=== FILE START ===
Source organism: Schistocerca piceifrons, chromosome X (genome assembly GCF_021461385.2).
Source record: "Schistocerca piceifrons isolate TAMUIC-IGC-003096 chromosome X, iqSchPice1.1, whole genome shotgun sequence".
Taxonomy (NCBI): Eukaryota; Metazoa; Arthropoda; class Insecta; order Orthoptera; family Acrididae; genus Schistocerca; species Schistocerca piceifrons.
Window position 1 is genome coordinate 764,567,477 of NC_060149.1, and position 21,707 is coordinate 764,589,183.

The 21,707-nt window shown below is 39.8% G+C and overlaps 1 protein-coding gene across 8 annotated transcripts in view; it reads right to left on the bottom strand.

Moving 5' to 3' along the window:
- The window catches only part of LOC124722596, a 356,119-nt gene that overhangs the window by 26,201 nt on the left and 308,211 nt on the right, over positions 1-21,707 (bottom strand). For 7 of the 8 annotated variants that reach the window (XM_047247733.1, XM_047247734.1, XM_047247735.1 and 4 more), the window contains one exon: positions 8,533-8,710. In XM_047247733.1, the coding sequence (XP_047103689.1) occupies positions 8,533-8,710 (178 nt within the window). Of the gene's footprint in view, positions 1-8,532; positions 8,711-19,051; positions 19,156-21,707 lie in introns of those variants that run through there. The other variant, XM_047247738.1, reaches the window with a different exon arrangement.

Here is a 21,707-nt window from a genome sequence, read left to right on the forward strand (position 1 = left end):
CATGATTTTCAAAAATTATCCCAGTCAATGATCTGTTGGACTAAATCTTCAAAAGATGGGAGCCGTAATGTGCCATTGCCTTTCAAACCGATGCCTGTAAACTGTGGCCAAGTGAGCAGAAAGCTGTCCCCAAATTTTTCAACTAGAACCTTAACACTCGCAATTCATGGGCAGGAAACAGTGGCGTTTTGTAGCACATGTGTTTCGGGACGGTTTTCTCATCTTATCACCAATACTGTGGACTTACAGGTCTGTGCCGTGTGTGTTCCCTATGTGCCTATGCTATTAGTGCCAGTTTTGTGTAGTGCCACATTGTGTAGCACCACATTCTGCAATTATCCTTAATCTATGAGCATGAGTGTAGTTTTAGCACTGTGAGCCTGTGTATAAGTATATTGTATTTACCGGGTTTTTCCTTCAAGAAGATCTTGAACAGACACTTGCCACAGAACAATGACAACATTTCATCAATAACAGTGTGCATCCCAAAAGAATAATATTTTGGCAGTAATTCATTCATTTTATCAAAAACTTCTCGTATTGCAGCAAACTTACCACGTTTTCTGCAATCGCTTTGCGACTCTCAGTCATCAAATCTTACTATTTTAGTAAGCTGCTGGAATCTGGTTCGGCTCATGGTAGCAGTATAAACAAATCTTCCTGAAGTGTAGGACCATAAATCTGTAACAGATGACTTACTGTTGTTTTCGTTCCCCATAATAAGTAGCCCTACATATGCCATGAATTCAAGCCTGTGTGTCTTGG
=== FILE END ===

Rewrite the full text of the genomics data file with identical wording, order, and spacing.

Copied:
Source organism: Schistocerca piceifrons, chromosome X (genome assembly GCF_021461385.2).
Source record: "Schistocerca piceifrons isolate TAMUIC-IGC-003096 chromosome X, iqSchPice1.1, whole genome shotgun sequence".
Taxonomy (NCBI): Eukaryota; Metazoa; Arthropoda; class Insecta; order Orthoptera; family Acrididae; genus Schistocerca; species Schistocerca piceifrons.
Window position 1 is genome coordinate 764,567,477 of NC_060149.1, and position 21,707 is coordinate 764,589,183.

The 21,707-nt window shown below is 39.8% G+C and overlaps 1 protein-coding gene across 8 annotated transcripts in view; it reads right to left on the bottom strand.

Moving 5' to 3' along the window:
- The window catches only part of LOC124722596, a 356,119-nt gene that overhangs the window by 26,201 nt on the left and 308,211 nt on the right, over positions 1-21,707 (bottom strand). For 7 of the 8 annotated variants that reach the window (XM_047247733.1, XM_047247734.1, XM_047247735.1 and 4 more), the window contains one exon: positions 8,533-8,710. In XM_047247733.1, the coding sequence (XP_047103689.1) occupies positions 8,533-8,710 (178 nt within the window). Of the gene's footprint in view, positions 1-8,532; positions 8,711-19,051; positions 19,156-21,707 lie in introns of those variants that run through there. The other variant, XM_047247738.1, reaches the window with a different exon arrangement.

Here is a 21,707-nt window from a genome sequence, read left to right on the forward strand (position 1 = left end):
CATGATTTTCAAAAATTATCCCAGTCAATGATCTGTTGGACTAAATCTTCAAAAGATGGGAGCCGTAATGTGCCATTGCCTTTCAAACCGATGCCTGTAAACTGTGGCCAAGTGAGCAGAAAGCTGTCCCCAAATTTTTCAACTAGAACCTTAACACTCGCAATTCATGGGCAGGAAACAGTGGCGTTTTGTAGCACATGTGTTTCGGGACGGTTTTCTCATCTTATCACCAATACTGTGGACTTACAGGTCTGTGCCGTGTGTGTTCCCTATGTGCCTATGCTATTAGTGCCAGTTTTGTGTAGTGCCACATTGTGTAGCACCACATTCTGCAATTATCCTTAATCTATGAGCATGAGTGTAGTTTTAGCACTGTGAGCCTGTGTATAAGTATATTGTATTTACCGGGTTTTTCCTTCAAGAAGATCTTGAACAGACACTTGCCACAGAACAATGACAACATTTCATCAATAACAGTGTGCATCCCAAAAGAATAATATTTTGGCAGTAATTCATTCATTTTATCAAAAACTTCTCGTATTGCAGCAAACTTACCACGTTTTCTGCAATCGCTTTGCGACTCTCAGTCATCAAATCTTACTATTTTAGTAAGCTGCTGGAATCTGGTTCGGCTCATGGTAGCAGTATAAACAAATCTTCCTGAAGTGTAGGACCATAAATCTGTAACAGATGACTTACTGTTGTTTTCGTTCCCCATAATAAGTAGCCCTACATATGCCATGAATTCAAGCCTGTGTGTCTTGG